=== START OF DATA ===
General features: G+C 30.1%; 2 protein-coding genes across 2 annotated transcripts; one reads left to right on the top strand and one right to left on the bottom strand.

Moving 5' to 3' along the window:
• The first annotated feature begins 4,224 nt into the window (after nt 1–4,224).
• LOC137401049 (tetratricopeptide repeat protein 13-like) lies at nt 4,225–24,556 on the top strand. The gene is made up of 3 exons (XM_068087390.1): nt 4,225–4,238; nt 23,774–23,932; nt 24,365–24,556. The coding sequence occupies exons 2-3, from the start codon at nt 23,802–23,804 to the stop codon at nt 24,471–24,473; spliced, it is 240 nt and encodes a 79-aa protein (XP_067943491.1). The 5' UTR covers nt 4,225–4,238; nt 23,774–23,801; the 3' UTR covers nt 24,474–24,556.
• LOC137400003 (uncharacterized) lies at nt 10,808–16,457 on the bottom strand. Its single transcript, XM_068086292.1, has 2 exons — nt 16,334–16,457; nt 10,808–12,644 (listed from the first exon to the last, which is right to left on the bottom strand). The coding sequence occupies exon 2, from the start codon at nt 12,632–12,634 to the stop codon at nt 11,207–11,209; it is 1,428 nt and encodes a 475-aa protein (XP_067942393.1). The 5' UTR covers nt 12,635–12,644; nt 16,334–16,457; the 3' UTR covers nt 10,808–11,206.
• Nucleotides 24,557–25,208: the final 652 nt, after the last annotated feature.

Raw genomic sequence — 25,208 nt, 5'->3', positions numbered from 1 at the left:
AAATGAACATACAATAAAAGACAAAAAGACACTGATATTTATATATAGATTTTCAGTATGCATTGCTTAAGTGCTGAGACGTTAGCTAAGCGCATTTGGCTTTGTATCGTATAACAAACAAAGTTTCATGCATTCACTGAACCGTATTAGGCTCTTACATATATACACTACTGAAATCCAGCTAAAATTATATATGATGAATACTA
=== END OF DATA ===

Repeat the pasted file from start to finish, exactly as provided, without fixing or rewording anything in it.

General features: G+C 30.1%; 2 protein-coding genes across 2 annotated transcripts; one reads left to right on the top strand and one right to left on the bottom strand.

Moving 5' to 3' along the window:
• The first annotated feature begins 4,224 nt into the window (after nt 1–4,224).
• LOC137401049 (tetratricopeptide repeat protein 13-like) lies at nt 4,225–24,556 on the top strand. The gene is made up of 3 exons (XM_068087390.1): nt 4,225–4,238; nt 23,774–23,932; nt 24,365–24,556. The coding sequence occupies exons 2-3, from the start codon at nt 23,802–23,804 to the stop codon at nt 24,471–24,473; spliced, it is 240 nt and encodes a 79-aa protein (XP_067943491.1). The 5' UTR covers nt 4,225–4,238; nt 23,774–23,801; the 3' UTR covers nt 24,474–24,556.
• LOC137400003 (uncharacterized) lies at nt 10,808–16,457 on the bottom strand. Its single transcript, XM_068086292.1, has 2 exons — nt 16,334–16,457; nt 10,808–12,644 (listed from the first exon to the last, which is right to left on the bottom strand). The coding sequence occupies exon 2, from the start codon at nt 12,632–12,634 to the stop codon at nt 11,207–11,209; it is 1,428 nt and encodes a 475-aa protein (XP_067942393.1). The 5' UTR covers nt 12,635–12,644; nt 16,334–16,457; the 3' UTR covers nt 10,808–11,206.
• Nucleotides 24,557–25,208: the final 652 nt, after the last annotated feature.

Raw genomic sequence — 25,208 nt, 5'->3', positions numbered from 1 at the left:
AAATGAACATACAATAAAAGACAAAAAGACACTGATATTTATATATAGATTTTCAGTATGCATTGCTTAAGTGCTGAGACGTTAGCTAAGCGCATTTGGCTTTGTATCGTATAACAAACAAAGTTTCATGCATTCACTGAACCGTATTAGGCTCTTACATATATACACTACTGAAATCCAGCTAAAATTATATATGATGAATACTA